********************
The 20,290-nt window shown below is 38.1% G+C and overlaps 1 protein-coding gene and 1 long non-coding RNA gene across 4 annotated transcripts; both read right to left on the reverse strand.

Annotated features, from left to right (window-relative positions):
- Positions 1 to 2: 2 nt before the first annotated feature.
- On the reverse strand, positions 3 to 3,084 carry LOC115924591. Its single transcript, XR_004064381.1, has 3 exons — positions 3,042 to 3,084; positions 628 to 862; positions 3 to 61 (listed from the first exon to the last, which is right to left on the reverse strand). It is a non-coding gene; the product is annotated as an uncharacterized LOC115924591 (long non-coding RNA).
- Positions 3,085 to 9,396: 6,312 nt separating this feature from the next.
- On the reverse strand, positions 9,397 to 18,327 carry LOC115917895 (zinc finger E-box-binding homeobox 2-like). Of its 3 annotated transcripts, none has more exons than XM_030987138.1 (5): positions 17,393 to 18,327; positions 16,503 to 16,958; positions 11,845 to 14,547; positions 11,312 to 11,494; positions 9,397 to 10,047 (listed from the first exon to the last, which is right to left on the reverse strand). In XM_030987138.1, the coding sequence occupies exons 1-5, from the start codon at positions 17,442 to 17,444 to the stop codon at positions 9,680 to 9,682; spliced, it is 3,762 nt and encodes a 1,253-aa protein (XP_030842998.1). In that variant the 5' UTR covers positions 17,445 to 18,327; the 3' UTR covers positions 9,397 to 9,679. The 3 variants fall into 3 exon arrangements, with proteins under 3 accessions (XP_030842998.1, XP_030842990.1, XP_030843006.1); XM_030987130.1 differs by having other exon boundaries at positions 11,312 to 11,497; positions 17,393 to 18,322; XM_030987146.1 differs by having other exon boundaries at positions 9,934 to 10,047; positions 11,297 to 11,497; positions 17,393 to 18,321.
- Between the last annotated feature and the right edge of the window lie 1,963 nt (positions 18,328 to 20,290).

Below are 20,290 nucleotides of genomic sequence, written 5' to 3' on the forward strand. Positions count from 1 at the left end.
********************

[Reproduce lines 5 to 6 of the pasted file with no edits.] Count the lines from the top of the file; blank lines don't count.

- Positions 3,085 to 9,396: 6,312 nt separating this feature from the next.
- On the reverse strand, positions 9,397 to 18,327 carry LOC115917895 (zinc finger E-box-binding homeobox 2-like). Of its 3 annotated transcripts, none has more exons than XM_030987138.1 (5): positions 17,393 to 18,327; positions 16,503 to 16,958; positions 11,845 to 14,547; positions 11,312 to 11,494; positions 9,397 to 10,047 (listed from the first exon to the last, which is right to left on the reverse strand). In XM_030987138.1, the coding sequence occupies exons 1-5, from the start codon at positions 17,442 to 17,444 to the stop codon at positions 9,680 to 9,682; spliced, it is 3,762 nt and encodes a 1,253-aa protein (XP_030842998.1). In that variant the 5' UTR covers positions 17,445 to 18,327; the 3' UTR covers positions 9,397 to 9,679. The 3 variants fall into 3 exon arrangements, with proteins under 3 accessions (XP_030842998.1, XP_030842990.1, XP_030843006.1); XM_030987130.1 differs by having other exon boundaries at positions 11,312 to 11,497; positions 17,393 to 18,322; XM_030987146.1 differs by having other exon boundaries at positions 9,934 to 10,047; positions 11,297 to 11,497; positions 17,393 to 18,321.